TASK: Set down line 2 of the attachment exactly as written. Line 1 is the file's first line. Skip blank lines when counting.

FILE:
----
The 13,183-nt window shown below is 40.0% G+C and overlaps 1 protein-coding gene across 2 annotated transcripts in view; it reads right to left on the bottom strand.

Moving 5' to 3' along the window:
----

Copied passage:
Moving 5' to 3' along the window: